On the Impact of the Proposed Barrier between Mexico and the United States 22 June 2017
WHEREAS, The American Society of Mammalogists is a non-profit, professional, scientific, and educational society consisting of nearly 3,000 members from all 50 of the United States and 60 other countries worldwide. The American Society of Mammalogists was founded in 1919 and is the world’s oldest and largest organization devoted to the study of mammals. Where appropriate and based on our scientific expertise, The American Society of Mammalogists adopts positions on issues concerning the responsible management of mammals and their habitats; and,
WHEREAS, The American Society of Mammalogists has a long history of promoting scientific management and conservation of wild mammals worldwide; and,
WHEREAS, the conservation of mammals and their habitats is intrinsically intertwined with federal policy; and,
WHEREAS, the current administration is planning to extend an existing barrier along the US-Mexico border by approximately 1,200 km, which has the potential to severely disrupt movement of mammals, and these barriers could impact at least 56 mammal species, including 4 species of international conservation concern, 23 species with limited range sizes, and 29 species with marginal distributions along the US-Mexico border (Lasky et al. 2011; Quijada-Mascarañas et al., 2012); and,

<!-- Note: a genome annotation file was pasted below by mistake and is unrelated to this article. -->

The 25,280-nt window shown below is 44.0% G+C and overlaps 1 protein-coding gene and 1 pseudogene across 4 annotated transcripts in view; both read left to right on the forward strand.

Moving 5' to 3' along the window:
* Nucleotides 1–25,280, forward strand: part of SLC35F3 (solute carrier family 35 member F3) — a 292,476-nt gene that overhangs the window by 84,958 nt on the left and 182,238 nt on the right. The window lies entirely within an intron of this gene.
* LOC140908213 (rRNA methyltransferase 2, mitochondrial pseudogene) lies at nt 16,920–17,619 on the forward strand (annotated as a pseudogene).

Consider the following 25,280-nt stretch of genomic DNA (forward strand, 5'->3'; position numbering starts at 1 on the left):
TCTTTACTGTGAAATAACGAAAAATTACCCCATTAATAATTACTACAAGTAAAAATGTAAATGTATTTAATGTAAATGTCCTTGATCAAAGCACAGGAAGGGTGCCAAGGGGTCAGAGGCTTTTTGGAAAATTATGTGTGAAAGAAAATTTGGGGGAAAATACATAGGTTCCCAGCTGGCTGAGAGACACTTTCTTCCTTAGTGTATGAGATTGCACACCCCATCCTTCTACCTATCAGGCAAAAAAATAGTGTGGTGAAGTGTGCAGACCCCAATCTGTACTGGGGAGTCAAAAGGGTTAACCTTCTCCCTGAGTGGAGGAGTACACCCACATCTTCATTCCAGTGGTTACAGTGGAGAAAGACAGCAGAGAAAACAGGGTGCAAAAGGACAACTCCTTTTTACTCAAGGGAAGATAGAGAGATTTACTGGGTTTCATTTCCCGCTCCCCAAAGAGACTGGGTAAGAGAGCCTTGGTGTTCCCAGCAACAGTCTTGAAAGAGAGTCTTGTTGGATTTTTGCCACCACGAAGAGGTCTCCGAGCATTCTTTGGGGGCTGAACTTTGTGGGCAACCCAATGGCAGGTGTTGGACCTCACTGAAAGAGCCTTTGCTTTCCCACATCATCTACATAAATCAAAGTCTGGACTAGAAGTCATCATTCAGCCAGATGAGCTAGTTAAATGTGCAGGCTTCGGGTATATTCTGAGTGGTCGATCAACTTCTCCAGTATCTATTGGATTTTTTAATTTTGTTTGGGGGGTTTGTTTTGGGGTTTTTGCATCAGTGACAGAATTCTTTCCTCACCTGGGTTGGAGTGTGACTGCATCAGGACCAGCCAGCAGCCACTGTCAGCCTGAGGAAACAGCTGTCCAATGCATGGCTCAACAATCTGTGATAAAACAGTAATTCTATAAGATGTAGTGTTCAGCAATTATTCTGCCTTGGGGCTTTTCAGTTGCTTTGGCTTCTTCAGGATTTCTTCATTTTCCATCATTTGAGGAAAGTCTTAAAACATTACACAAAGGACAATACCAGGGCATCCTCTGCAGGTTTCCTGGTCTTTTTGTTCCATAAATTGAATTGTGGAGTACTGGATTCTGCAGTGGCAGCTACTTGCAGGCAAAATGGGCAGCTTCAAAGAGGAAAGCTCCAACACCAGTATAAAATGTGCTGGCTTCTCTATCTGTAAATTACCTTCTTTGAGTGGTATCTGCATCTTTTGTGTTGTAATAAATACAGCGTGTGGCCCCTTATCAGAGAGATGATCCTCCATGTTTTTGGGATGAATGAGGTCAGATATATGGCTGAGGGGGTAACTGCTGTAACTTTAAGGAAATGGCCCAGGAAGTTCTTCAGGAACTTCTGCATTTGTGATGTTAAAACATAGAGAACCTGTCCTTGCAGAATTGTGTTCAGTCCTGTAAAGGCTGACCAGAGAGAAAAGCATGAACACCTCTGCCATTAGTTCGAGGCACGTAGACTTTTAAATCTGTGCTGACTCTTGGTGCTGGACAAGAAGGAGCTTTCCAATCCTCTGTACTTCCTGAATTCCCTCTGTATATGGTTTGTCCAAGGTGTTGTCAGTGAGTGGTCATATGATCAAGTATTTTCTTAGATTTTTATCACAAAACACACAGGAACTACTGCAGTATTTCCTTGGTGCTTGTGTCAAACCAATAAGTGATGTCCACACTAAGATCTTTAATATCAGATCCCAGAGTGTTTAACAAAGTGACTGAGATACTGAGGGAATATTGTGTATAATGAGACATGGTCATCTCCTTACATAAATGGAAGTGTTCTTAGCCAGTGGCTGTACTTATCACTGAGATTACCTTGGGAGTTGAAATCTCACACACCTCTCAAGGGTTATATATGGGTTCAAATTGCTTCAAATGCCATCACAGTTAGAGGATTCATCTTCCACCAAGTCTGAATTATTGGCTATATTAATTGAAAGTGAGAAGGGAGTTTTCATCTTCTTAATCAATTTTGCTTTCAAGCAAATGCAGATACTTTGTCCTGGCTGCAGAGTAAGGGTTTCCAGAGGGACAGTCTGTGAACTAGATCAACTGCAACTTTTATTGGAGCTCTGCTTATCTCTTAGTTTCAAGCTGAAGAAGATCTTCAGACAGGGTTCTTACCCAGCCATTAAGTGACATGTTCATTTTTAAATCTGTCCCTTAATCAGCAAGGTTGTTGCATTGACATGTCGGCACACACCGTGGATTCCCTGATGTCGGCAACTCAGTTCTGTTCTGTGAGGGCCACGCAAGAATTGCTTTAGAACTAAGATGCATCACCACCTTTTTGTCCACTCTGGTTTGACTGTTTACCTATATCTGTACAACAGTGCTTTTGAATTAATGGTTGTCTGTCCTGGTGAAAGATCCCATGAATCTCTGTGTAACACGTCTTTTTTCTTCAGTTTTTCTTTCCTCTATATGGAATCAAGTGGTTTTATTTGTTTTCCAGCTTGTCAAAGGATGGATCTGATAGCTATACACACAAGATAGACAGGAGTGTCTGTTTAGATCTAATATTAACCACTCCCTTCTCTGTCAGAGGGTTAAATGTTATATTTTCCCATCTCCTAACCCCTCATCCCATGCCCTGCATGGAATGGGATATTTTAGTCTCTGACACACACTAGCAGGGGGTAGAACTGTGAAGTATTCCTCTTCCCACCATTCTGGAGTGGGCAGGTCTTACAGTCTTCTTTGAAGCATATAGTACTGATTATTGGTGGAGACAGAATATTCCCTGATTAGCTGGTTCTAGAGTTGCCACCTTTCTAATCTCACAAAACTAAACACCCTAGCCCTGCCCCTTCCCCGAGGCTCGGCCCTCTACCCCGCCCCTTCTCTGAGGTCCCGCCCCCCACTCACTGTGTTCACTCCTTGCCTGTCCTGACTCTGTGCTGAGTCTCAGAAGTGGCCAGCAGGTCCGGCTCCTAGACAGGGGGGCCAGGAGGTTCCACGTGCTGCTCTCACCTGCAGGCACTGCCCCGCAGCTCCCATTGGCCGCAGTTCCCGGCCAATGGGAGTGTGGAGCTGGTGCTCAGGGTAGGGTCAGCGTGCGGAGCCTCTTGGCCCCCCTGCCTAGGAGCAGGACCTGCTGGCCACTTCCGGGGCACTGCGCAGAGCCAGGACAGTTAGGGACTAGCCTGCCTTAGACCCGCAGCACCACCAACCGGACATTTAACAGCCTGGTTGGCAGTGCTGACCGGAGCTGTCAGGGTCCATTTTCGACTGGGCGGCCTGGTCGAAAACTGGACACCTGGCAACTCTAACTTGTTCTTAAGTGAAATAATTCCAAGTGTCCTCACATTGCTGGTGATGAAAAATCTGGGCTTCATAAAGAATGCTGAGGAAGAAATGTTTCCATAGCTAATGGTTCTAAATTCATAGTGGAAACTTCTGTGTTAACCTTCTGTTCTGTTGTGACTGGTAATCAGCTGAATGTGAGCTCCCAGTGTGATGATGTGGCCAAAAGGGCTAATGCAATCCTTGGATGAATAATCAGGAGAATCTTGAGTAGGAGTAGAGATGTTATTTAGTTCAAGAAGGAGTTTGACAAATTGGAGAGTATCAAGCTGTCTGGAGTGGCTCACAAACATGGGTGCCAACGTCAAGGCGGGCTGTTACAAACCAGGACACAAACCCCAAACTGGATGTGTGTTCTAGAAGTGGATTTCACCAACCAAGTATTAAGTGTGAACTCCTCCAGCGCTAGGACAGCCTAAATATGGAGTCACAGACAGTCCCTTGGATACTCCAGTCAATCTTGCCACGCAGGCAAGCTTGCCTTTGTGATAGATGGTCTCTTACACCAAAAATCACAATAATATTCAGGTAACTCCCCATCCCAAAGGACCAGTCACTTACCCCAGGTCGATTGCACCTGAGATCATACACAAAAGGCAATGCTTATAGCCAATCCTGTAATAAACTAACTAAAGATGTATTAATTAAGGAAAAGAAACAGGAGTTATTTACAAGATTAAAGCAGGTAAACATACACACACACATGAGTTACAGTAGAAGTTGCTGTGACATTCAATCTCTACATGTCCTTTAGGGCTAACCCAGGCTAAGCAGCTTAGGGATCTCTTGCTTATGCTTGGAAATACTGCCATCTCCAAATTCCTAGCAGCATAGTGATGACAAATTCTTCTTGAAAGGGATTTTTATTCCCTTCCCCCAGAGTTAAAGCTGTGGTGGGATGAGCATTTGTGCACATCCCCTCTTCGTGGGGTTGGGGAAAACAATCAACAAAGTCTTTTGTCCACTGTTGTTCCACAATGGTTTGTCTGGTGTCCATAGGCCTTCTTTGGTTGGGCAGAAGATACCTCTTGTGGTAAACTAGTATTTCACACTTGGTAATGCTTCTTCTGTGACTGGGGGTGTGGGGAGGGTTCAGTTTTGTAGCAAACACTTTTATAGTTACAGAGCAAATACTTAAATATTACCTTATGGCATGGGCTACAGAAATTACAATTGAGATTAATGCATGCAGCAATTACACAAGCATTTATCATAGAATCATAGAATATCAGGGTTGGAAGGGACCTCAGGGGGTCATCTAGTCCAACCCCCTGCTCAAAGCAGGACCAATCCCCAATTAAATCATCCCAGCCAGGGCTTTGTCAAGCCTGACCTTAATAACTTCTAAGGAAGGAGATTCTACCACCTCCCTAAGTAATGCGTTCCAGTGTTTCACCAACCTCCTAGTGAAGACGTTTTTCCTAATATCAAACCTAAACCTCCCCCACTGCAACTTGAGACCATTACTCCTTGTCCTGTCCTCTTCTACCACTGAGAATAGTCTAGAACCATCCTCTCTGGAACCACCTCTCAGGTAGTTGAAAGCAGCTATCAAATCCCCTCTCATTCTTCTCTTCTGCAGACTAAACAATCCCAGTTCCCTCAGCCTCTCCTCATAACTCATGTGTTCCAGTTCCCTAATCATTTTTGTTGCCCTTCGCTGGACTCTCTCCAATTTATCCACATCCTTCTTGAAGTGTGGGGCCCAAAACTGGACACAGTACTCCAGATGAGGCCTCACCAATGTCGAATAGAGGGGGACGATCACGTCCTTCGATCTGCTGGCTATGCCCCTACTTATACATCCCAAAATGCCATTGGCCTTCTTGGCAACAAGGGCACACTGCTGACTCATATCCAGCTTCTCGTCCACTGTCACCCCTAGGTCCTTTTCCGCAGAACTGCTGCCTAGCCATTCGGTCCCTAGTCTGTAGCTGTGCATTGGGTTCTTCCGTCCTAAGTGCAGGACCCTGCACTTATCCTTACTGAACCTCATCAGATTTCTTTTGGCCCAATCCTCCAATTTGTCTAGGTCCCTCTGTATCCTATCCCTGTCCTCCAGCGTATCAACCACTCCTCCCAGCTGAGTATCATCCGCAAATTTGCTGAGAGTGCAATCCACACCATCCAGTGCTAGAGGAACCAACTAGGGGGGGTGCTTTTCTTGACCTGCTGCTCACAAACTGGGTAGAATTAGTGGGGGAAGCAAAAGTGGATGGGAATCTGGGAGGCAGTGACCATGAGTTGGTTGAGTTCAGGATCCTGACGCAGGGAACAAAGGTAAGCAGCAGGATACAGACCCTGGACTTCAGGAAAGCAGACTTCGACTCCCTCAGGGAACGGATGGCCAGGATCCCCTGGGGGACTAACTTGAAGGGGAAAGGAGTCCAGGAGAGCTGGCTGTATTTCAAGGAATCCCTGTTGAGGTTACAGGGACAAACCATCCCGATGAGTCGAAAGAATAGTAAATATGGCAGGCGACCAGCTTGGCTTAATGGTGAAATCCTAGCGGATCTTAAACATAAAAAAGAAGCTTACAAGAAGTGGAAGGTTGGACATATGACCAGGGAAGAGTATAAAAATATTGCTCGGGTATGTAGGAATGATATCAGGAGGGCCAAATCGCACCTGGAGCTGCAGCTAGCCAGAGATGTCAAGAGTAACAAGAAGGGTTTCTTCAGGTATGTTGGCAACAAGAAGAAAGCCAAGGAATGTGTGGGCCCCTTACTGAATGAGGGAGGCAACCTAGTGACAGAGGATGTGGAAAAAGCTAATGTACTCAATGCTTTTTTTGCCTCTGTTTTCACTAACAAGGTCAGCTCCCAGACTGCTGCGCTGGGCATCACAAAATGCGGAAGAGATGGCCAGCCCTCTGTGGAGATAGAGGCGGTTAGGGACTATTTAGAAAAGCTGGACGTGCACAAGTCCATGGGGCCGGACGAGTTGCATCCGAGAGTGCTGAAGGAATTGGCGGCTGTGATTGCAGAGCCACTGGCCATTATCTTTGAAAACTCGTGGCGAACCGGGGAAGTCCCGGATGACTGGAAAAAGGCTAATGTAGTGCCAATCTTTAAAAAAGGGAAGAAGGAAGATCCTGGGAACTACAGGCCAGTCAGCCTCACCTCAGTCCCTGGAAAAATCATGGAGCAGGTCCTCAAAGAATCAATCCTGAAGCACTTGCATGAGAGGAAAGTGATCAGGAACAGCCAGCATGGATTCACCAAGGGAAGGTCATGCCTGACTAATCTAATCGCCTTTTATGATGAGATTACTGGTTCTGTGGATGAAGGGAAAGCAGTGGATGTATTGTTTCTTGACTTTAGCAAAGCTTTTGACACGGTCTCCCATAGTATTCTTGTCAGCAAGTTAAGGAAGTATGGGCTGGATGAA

WHEREAS, approximately 134 mammalian species occur within 50 km of the border and the geographic ranges of approximately 113 species will be directly intersected by the proposed barrier (Lasky et al. 2011); and,
WHEREAS, the effects of man-made barriers have been studied on some mammalian species along the US-Mexico border and many border regions elsewhere, and have documented conclusively that barriers negatively affect the viability of some species of mammals (Epps et al. 2005; Lasky et al. 2011; Quijada-Mascarañas et al., 2012); and,
WHEREAS, affected mammals would account for approximately 39% and 40% of US and Mexican mammalian faunas, respectively (Lasky et al. 2011; Quijada-Mascarañas et al., 2012); and,
WHEREAS, in the case of the jaguar (Panthera onca), an endangered species in the US with a draft recovery plan and critical habitat designation underway, the completion of additional barrier sections could adversely affect critical movement (e.g., gene flow) of individuals in both directions and a complete barrier would most likely result in extirpation of the jaguar in the US (Ceballos et al., 2016); and,